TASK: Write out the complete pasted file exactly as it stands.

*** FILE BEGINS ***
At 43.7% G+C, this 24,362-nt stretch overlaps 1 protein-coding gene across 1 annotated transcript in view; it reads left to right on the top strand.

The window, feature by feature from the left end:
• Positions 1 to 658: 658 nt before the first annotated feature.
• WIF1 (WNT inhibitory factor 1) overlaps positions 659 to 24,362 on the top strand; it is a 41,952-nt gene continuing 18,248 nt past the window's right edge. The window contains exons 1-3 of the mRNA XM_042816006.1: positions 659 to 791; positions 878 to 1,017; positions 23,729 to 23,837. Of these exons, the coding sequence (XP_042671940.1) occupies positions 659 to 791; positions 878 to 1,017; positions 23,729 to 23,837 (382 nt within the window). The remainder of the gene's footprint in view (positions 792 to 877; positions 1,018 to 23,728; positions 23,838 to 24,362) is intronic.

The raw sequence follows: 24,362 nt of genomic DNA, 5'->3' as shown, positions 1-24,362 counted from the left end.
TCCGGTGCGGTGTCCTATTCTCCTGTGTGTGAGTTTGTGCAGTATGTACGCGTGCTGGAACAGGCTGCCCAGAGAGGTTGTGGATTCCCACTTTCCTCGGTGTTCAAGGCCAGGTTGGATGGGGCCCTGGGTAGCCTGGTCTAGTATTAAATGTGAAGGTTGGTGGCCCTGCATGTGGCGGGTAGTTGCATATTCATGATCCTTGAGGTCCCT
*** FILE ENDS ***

At 43.7% G+C, this 24,362-nt stretch overlaps 1 protein-coding gene across 1 annotated transcript in view; it reads left to right on the top strand.

The window, feature by feature from the left end:
• Positions 1 to 658: 658 nt before the first annotated feature.
• WIF1 (WNT inhibitory factor 1) overlaps positions 659 to 24,362 on the top strand; it is a 41,952-nt gene continuing 18,248 nt past the window's right edge. The window contains exons 1-3 of the mRNA XM_042816006.1: positions 659 to 791; positions 878 to 1,017; positions 23,729 to 23,837. Of these exons, the coding sequence (XP_042671940.1) occupies positions 659 to 791; positions 878 to 1,017; positions 23,729 to 23,837 (382 nt within the window). The remainder of the gene's footprint in view (positions 792 to 877; positions 1,018 to 23,728; positions 23,838 to 24,362) is intronic.

The raw sequence follows: 24,362 nt of genomic DNA, 5'->3' as shown, positions 1-24,362 counted from the left end.
TCCGGTGCGGTGTCCTATTCTCCTGTGTGTGAGTTTGTGCAGTATGTACGCGTGCTGGAACAGGCTGCCCAGAGAGGTTGTGGATTCCCACTTTCCTCGGTGTTCAAGGCCAGGTTGGATGGGGCCCTGGGTAGCCTGGTCTAGTATTAAATGTGAAGGTTGGTGGCCCTGCATGTGGCGGGTAGTTGCATATTCATGATCCTTGAGGTCCCT